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Story Archives: Obama's first year a failure
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|Obama's first year a failure|
By now most Americans who remotely follow current events are probably aware that the proverbial wheels fell off President Obama's administration last week.
Though polling confirmed it weeks ago that the American people were growing tired of Obama's performance in office, Massachusetts voters made it patently clear that the people are in no mood for games. They did it by electing a little known Republican state senator to the U.S. Senate seat a member of the Kennedy family occupied for the better part of the past 60 years. In short, Washington was sent a message.
I suspect the average person on the street did not appreciate the significance of Scott Brown's win in Massachusetts. That's understandable since far too many people have a tendency to tune out politics in general. I don't blame them, though. It can be gut-wrenching at times.
For political observers, though, Brown's election in a state where Independents comprise roughly one-half of all registered voters was remarkable. It was more remarkable once one remembers how much Democrats outnumber Republicans there, about three to one.
Yet, the outcome of the special Senate election in Massachusetts told us that Obama and his grand plan to remake America are in trouble. The American people aren't buying into all of that hoopla about "change we can believe in."
The trouble extends to Democrats in the Congress, particularly those so-called moderates who were elected in the not-too-distant past in what we would describe as "swing districts," or congressional districts that are just as likely to elect a Republican to office as a Democrat. To put it bluntly, unless something drastic occurs over the next 10 months, the mid-term elections will be bloodbath for the Dems.
Who can blame the people for being a bit perturbed?
The national unemployment rate when President George W. Bush left office hovered around an alarming six percent. It's been 10 percent for weeks and shows few signs of improving in the near future.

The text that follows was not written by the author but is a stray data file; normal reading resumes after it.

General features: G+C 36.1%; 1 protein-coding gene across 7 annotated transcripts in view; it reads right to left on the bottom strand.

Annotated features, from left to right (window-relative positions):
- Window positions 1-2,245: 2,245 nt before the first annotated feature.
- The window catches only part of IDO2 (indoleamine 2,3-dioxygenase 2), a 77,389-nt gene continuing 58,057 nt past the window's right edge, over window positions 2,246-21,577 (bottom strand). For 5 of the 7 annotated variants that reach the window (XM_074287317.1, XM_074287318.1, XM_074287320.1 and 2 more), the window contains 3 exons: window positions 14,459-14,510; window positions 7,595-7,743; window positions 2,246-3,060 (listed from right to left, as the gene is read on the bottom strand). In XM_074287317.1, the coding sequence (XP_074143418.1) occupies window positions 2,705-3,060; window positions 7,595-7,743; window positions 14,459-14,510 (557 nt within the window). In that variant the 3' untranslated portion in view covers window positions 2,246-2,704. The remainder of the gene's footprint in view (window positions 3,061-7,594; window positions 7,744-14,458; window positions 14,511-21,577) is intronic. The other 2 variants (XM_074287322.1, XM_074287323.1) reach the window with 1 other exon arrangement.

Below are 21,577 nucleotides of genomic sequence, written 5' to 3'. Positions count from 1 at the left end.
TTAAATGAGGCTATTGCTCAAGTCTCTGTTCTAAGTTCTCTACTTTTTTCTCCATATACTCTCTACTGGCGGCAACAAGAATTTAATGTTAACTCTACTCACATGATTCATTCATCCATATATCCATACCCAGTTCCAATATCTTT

Corporate America and its subsidiaries and small businesses, too, have been shedding jobs quicker than you can say Merry Christmas—about two million jobs nationally in 2009, Obama's first year in office.
Last month, existing home sales sank 16.7 percent to a pitiful 5.45 million annual rate. The dire news about home sales wouldn't be as shocking if interest rates weren't so low. Borrowing money today for a home purchase or a refinance is a no-brainer, assuming your credit is in good enough shape to do it.
Meanwhile, the U.S. Senate is considering a $1.9 trillion increase in the country's debt limit. If the measure is approved by the Congress, the U.S. Treasury's legal borrowing ceiling will rise to $14.3 trillion. Let's not forget the Congress approved a $290 billion debt limit raise last month.
The Congress needs some breathing room on the debt front because it's spending more money than the government collects in taxes. Remember, the Obama administration and the Democratic-controlled Congress have quadrupled the national debt since they took office one year ago.
Where does the money come from to prop up deficit spending?
Uncle Sam either borrows it from foreign governments, namely China, or it prints it, which, in time, will cause inflation to heat up. If and when that time arrives, the Federal Reserve will have no choice but to raise interest rates as a means to clamp down on inflation.
Hanging over heads, of course, is health care reform and the tax increases the American people are expected to absorb to help pay for it. However, in light of what occurred last week in Massachusetts, Obama and the Democratic congressional leadership would appear to be rethinking their decision to shove health care reform down the throats of the American people.
Over the weekend, Obama announced that the biggest of the nation's Big Banks will be hit by new fees. Make no mistake. Those new fees are new taxes.
The decision to levy new taxes on Big Banks, according to Obama, was made easy because Big Banks made money in 2009. He says they should share their wealth with the government since the government loaned Big Banks money when the economy fell apart in 2008.
Ironically, Obama said little about the status of the loans Big Banks were granted during those turbulent times. In other words, he failed to acknowledge that most of those loans are being repaid at a pretty good clip. Obama also failed to acknowledge what Big Banks will do when they're hit with those new taxes. No, Obama didn't acknowledge that those new taxes will be passed along to—you guessed it—the consumer.
Earlier this week, Obama declared that he was calling on the Congress to freeze all discretionary domestic spending. Laughable. It's laughable because it means little, and Obama knows it. Instead, Obama's "spending freeze" announcement was a purely political move to curry favor with voters, who are concerned with the country's out-of-control deficit spending.
If Obama was serious about reigning in government spending, which he isn't, he would call on the Congress to tackle entitlement programs, including raising the age in which one could collect Social Security and Medicare benefits. That's another topic for another day, though.
In all seriousness, we can look back on Obama's first year in office, reflect upon his accomplishments and conclude beyond a reasonable doubt that it was a failure.
The question is how much more failure can we afford?